Jace Clayton, a.k.a. DJ /rupture ()
Jace Clayton, a.k.a. DJ /rupture () Stefano Giovaninni
A new mix album of mine was released this week. I'm told it is in stores, Google reveals sites in Romania and the Netherlands who've pirated it already, and you can purchase it online, legally, in a variety of digital formats. We've got options. Ethics — or is that ease-of-use? — guide music consumers in the 21st century. Full disclosure: The last CD I bought was in Mexico City. It cost me 25 cents and contained about five hours of music as low-quality MP3s.
I grew up in the '90s. Toward the end of that decade, I upgraded to a PC with a CD burner — amazing! But, as a DJ, I still coveted vinyl LPs, not because they sounded "warmer" or "better" to my ears, but because I could literally get hands-on with them and use the slabs of wax as raw material in a mix session. Pre-MP3 smorgasbord, I would haunt the record shops and tape the radio, getting cassettes via mail order. I learned obscure paths through music — pre-Google, pre-Blogosphere, before Ms. Internet and Mr. MP3 got married and made us all their children.
A decade, in music, is a terrifyingly long time. Long enough for genres you love to drift out of fashion; for innovative groups to bloom and then wilt into facsimiles of their younger, brighter selves — if they survive that long. A night at the club may now require babysitters and earplugs. Music is the province of the young. And, due to the increasingly viral nature of music production and idea dissemination, it's constantly speeding up.
Especially this decade, when everything went haywire: More of everything! More musical memory, more forgetting. More rigorous public discussion, MORE ALL-CAPS SHOUTING MATCHES!!! Music found itself simultaneously compressed and dispersed, zipping around digital networks with unprecedented shareability and access. Sounds now move faster than the speed of context. Value imploded; distribution bottlenecks melted into YouTube streams and file-sharing pools. You like late-1970s vinyl from Central Africa, as hoarded by European obsessives? Chances are, a few bloggers out there do, too.
Two or three laptops died on me this decade. With each death, I thought of the various MP3s lost — and felt lighter. Relief outweighed anxiety. I know stockpilers who download more music than they can listen to. For some, the most beautiful song is the one you haven't heard yet.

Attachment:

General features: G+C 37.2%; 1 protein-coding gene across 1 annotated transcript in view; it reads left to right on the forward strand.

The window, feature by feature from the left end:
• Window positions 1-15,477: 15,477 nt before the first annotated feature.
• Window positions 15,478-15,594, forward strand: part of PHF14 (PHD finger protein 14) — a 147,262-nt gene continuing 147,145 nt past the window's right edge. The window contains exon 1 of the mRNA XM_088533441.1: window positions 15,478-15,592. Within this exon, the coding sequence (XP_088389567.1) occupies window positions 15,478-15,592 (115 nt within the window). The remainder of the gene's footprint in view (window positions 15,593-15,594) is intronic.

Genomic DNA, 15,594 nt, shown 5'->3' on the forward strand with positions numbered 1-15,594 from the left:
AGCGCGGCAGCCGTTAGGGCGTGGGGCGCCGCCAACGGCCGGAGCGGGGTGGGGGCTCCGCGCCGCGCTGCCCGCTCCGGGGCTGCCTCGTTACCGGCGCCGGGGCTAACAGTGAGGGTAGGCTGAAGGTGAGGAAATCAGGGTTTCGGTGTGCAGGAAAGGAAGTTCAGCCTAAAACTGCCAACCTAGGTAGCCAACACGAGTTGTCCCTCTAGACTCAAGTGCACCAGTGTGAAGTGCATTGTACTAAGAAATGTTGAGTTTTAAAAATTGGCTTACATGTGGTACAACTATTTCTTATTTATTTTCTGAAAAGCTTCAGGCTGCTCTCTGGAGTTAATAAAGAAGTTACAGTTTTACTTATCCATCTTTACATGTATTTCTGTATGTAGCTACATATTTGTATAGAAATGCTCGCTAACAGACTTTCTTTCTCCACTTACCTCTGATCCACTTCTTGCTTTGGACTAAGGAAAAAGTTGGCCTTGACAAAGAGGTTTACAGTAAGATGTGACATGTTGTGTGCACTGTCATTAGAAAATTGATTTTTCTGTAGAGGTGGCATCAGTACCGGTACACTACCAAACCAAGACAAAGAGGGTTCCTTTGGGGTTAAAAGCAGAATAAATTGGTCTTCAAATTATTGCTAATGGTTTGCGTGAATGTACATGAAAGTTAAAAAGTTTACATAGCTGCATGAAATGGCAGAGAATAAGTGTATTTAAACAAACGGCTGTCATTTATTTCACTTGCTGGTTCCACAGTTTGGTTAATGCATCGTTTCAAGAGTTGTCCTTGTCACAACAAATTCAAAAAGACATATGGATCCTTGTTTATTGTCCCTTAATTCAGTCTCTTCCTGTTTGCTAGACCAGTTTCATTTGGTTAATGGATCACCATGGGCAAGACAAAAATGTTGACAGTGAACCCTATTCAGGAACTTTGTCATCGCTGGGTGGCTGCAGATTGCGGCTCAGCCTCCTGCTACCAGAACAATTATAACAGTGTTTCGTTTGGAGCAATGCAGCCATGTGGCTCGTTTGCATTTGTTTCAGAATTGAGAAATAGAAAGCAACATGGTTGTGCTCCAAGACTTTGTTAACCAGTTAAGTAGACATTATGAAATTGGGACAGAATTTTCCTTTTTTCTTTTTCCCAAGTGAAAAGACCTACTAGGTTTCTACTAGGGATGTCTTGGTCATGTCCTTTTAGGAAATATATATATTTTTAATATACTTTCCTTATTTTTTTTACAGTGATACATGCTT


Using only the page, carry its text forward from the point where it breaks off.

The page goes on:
Music is a social act, a social object. And it's never been healthier — or more chaotic. It's harder to make generalizations, even about the popularity of pop music; instead, people talk about money.
Music confounds value. It charts a surreal asymptotic curve: At the zero end lie endless amounts of music from artists self-promoting via free downloads and sites like WFMU's Free Music Archive (exactly what the name says). In the Tepitos market of Mexico City, where I nabbed those CDRs, clean bootleg copies of current Hollywood movies don't cost much more, and the seafood ceviche is cheap, too.
At the same time, iTunes asks for 99 cents a song. Streaming that same song on YouTube is free. If you use a peer-to-peer service like Kazaa to download or share a song online, it may feel free, but if the RIAA decides to make an example of you, you could end up paying around $80,000 per song. That's what a federal jury slapped Jammie Thomas-Rasset with in 2007, for a total fine of $1,920,000. The punishment far outstrips the crime, especially for a single mother of four like her. Earlier this year, another federal jury hit college student Joel Tenenbaum with fines of $22,500 per track. (Note: Both culprits shared Aerosmith. Consider yourselves warned.)
And, as we all know, a truly great song is priceless, tapped into something much larger than itself. Deep emotional resonance, the unbuyable sublime. Perhaps you heard it during your first kiss. Or maybe you licensed it for a flavored-beer commercial and got paid six figures to transform a piece of your artistic persona into corporate shill.
Things are wacky now. We know this. I'm interested in what comes next. I don't want control, or "alternative business models." The giants — the major labels, the indie labels backed by majors, the RIAA on their leash, and so on — took up a lot of resources. I want the giants to fall even faster so we can see what weird flowers start blooming in the spaces left vacant.
Jace Clayton is a writer and musician based in Brooklyn. He tours internationally as DJ /rupture, hosts a show on WFMU, and blogs at www.negrophonic.com.